Scientists have been studying trisomies since chromosomes were first seen under a microscope. While trisomies have been studied and described for decades, there is still a lot that we don’t understand about the cause of trisomies. This article is going to cover some of the facts about what we do know, and provide some information about other common human trisomies.
Down syndrome is the most common liveborn chromosome abnormality in humans, but did you know that almost any chromosome can be seen in trisomic form? While in theory all chromosomes can be seen in trisomic form, in reality, very few trisomies are compatible with life. Some chromosomes - 13, 18, X and Y- are seen in liveborn children. While trisomies of chromosomes 15, 16, and 22 are often seen in miscarriages. The other chromosomes - 1-12,14,17,19 and 20 are almost never seen as full trisomies. It is thought that having these chromosomes in trisomic form, causes a very early miscarriage, before it can even be evaluated or treated.
Chromosomes and Miscarriage
Chromosomal anomalies are known to be the single most common cause of miscarriages. Historically, about 50% of miscarriages were thought to be due to abnormal chromosomes. However, now that pregnancy is detected earlier and we know that miscarriage is more common than previously thought, it is now suspected that the percent of miscarriages due to chromosome abnormalities is actually higher than 50%.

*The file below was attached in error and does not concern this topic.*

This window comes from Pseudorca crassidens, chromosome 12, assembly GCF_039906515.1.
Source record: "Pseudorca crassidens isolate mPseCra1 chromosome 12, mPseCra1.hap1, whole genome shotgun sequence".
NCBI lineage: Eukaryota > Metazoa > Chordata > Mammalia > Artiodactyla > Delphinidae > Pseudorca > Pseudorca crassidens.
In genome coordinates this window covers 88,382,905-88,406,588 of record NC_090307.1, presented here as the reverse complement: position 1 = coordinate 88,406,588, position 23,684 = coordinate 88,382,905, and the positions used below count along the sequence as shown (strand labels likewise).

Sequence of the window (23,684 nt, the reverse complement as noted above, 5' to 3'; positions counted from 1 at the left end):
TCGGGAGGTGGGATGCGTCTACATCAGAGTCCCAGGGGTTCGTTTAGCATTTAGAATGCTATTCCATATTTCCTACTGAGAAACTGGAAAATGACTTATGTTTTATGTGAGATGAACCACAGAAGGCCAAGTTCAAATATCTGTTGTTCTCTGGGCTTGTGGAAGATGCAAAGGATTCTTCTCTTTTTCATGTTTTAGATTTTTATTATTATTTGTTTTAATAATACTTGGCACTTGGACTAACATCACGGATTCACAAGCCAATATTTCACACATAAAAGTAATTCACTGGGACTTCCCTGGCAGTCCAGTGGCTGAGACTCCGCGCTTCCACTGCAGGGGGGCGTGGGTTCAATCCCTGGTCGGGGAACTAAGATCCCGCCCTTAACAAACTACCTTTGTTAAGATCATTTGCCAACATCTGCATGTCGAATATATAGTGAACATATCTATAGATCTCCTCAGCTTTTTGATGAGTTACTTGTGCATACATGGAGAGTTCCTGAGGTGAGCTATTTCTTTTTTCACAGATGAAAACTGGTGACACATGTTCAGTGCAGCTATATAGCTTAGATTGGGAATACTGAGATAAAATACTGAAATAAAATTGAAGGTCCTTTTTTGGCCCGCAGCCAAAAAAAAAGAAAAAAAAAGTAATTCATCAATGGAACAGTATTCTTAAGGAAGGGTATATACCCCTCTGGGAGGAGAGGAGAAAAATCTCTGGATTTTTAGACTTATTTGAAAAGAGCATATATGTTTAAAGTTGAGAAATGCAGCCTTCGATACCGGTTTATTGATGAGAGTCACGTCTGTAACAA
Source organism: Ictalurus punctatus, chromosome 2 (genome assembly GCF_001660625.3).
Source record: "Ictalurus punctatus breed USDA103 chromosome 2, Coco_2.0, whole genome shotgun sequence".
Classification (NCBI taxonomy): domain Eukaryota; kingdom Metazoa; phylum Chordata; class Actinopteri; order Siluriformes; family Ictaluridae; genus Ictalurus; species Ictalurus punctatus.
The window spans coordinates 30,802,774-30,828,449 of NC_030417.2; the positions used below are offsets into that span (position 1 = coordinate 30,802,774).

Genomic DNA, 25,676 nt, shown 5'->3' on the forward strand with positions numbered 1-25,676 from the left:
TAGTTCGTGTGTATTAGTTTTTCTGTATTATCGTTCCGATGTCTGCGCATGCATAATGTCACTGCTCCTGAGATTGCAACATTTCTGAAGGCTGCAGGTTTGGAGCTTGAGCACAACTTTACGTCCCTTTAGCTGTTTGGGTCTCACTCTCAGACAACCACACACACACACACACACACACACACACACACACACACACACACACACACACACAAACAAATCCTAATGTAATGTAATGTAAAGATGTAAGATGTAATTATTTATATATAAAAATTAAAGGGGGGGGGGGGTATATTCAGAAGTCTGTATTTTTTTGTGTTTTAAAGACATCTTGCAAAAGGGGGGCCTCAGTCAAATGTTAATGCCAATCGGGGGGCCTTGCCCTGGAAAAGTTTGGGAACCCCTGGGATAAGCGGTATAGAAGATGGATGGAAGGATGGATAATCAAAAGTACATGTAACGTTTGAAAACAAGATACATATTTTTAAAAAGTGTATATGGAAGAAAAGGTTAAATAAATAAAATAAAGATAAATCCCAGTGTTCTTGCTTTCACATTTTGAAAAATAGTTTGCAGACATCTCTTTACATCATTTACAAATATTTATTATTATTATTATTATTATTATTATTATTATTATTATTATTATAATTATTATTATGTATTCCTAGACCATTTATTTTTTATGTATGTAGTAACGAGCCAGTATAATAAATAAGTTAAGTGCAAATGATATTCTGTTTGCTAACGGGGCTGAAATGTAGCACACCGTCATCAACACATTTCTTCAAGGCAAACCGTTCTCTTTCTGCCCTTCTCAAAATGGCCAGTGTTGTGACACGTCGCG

In miscarriages, the majority of chromosomal anomalies (95%) are due to an abnormal number of chromosomes. About 60% are due trisomies and a further 20% are found to be missing a sex chromosome - a condition called Turner syndrome or 45,X. Another common chromosome problem seen in miscarriages is a condition called triploidy. In triploidy, the fetus receives a full extra set of chromosomes for a total of 69 chromosomes. Most of the other human trisomies are so severe that they cause an early miscarriage or the baby has such severe problems, they die in infancy.
Trisomy 21 and Miscarriage
While Down syndrome is the most common trisomy seen in liveborns, it too carries a significant risk of miscarriage. Approximately 25% of fetuses with trisomy 21 will miscarry or be stillborn. Other trisomy seen in liveborn infants are include trisomy 13 and trisomy 18 which are much rarer than Down syndrome, but are much more severe.